The role of the southern Libyan cities in building their relations with neighbouring countries

Ali Jarad, Almokhtar Attwairi, Tarek Elaswed, Elhadi Elmghirbi


The southern Libyan cities (Ghat, Murzuq, and Al-Kufra) played their political, economic, and social role in Libyan relations with neighbouring countries during various historical phases. These cities paved the way for building economic relations, especially the exchange of goods between North and South Africa through Mediterranean ports to Europe. The main goal of the research is to stress the role of the Saharan towns and cities in building relations between Libya and neighbouring countries and to tracking the political, economic and social impacts on Saharan cities, but also their effects between the northern African region and southern Libya towards African Sub-Saharan region. Additionally, it is important to explain the role of southern cities geographically in the influx of illegal migration of temporary transit and settlement areas and crossing north to Europe and studying the impact of instability and insecurity after 2011 in the tribal and ethnic conflict in southern Libyan region. The importance of the study is based on identifying the political, economic, and social conditions of southern Libyan region and its important historical cities.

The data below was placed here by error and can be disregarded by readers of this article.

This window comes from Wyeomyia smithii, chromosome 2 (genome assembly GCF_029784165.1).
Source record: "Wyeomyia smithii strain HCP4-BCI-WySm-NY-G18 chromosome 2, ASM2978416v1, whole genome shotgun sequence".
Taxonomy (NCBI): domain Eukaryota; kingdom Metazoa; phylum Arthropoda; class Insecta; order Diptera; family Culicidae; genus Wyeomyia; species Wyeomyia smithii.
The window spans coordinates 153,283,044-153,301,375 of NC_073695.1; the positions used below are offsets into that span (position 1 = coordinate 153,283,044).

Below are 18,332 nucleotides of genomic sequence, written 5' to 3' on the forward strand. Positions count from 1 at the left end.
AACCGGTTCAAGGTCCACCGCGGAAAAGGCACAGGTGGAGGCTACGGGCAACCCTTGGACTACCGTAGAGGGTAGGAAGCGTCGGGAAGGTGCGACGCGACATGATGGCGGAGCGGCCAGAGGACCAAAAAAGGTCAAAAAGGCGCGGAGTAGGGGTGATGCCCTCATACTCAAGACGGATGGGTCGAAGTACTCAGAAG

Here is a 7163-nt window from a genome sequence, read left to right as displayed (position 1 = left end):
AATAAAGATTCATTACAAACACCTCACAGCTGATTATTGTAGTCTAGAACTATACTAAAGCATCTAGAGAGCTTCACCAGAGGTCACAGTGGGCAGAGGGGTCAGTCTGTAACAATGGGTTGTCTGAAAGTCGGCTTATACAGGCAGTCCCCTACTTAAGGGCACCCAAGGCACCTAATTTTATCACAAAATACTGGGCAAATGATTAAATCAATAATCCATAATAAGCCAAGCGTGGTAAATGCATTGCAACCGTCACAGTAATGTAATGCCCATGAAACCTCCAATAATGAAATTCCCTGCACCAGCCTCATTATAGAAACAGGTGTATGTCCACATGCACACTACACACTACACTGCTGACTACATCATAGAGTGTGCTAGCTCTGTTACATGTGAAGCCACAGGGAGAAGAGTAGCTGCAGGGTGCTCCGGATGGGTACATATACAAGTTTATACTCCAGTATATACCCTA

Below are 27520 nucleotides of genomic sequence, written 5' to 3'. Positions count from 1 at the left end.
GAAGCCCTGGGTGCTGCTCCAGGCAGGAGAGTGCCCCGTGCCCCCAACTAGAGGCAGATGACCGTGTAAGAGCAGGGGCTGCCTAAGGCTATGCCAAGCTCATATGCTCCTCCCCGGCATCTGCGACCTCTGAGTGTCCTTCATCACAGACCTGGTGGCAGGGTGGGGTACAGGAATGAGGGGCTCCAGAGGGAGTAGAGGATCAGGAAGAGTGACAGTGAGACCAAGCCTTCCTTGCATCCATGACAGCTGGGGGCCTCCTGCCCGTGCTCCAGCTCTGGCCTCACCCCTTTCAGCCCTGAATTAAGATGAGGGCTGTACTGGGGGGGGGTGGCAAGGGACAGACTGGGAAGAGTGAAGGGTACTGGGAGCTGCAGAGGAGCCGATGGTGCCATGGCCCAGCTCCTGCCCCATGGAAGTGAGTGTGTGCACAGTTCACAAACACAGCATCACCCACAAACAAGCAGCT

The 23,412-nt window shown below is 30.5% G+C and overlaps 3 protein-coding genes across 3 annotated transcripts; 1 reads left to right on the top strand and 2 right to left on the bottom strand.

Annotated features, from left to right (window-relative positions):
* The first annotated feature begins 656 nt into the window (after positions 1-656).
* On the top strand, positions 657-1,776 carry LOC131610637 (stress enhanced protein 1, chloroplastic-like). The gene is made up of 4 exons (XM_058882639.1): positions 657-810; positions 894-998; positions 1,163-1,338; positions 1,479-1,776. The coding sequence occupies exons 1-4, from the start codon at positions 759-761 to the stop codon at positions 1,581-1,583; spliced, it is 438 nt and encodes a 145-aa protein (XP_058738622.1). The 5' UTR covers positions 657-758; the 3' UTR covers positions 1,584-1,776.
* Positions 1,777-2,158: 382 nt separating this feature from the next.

Key words: Libya, political conflicts, economic relations, social issues, migration

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